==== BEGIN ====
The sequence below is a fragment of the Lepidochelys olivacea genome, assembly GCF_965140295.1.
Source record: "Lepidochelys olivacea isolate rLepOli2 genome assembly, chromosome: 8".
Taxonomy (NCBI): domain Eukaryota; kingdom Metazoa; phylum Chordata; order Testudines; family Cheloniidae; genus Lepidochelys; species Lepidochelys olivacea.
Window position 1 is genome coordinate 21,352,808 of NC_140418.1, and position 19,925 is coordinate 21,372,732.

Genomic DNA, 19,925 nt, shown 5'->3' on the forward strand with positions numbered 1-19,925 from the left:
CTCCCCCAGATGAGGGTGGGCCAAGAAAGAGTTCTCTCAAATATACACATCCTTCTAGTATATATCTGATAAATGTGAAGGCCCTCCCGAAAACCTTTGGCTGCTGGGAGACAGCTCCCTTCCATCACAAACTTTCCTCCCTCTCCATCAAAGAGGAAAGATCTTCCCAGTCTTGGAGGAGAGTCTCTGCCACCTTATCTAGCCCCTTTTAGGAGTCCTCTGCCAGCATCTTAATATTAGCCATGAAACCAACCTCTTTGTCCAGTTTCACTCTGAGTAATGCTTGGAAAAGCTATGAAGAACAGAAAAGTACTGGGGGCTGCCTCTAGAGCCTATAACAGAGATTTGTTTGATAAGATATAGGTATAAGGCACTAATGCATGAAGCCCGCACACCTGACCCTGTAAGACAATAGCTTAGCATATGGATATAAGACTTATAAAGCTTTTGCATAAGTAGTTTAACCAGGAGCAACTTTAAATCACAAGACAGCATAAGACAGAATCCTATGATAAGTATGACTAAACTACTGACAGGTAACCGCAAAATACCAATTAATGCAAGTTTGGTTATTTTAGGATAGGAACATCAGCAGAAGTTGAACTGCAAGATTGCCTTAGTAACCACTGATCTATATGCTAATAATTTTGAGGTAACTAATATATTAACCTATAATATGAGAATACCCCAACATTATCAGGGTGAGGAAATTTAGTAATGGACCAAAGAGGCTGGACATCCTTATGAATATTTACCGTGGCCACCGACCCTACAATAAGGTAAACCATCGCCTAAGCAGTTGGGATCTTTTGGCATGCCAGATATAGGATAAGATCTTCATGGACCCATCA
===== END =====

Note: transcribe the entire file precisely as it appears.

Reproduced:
The sequence below is a fragment of the Lepidochelys olivacea genome, assembly GCF_965140295.1.
Source record: "Lepidochelys olivacea isolate rLepOli2 genome assembly, chromosome: 8".
Taxonomy (NCBI): domain Eukaryota; kingdom Metazoa; phylum Chordata; order Testudines; family Cheloniidae; genus Lepidochelys; species Lepidochelys olivacea.
Window position 1 is genome coordinate 21,352,808 of NC_140418.1, and position 19,925 is coordinate 21,372,732.

Genomic DNA, 19,925 nt, shown 5'->3' on the forward strand with positions numbered 1-19,925 from the left:
CTCCCCCAGATGAGGGTGGGCCAAGAAAGAGTTCTCTCAAATATACACATCCTTCTAGTATATATCTGATAAATGTGAAGGCCCTCCCGAAAACCTTTGGCTGCTGGGAGACAGCTCCCTTCCATCACAAACTTTCCTCCCTCTCCATCAAAGAGGAAAGATCTTCCCAGTCTTGGAGGAGAGTCTCTGCCACCTTATCTAGCCCCTTTTAGGAGTCCTCTGCCAGCATCTTAATATTAGCCATGAAACCAACCTCTTTGTCCAGTTTCACTCTGAGTAATGCTTGGAAAAGCTATGAAGAACAGAAAAGTACTGGGGGCTGCCTCTAGAGCCTATAACAGAGATTTGTTTGATAAGATATAGGTATAAGGCACTAATGCATGAAGCCCGCACACCTGACCCTGTAAGACAATAGCTTAGCATATGGATATAAGACTTATAAAGCTTTTGCATAAGTAGTTTAACCAGGAGCAACTTTAAATCACAAGACAGCATAAGACAGAATCCTATGATAAGTATGACTAAACTACTGACAGGTAACCGCAAAATACCAATTAATGCAAGTTTGGTTATTTTAGGATAGGAACATCAGCAGAAGTTGAACTGCAAGATTGCCTTAGTAACCACTGATCTATATGCTAATAATTTTGAGGTAACTAATATATTAACCTATAATATGAGAATACCCCAACATTATCAGGGTGAGGAAATTTAGTAATGGACCAAAGAGGCTGGACATCCTTATGAATATTTACCGTGGCCACCGACCCTACAATAAGGTAAACCATCGCCTAAGCAGTTGGGATCTTTTGGCATGCCAGATATAGGATAAGATCTTCATGGACCCATCA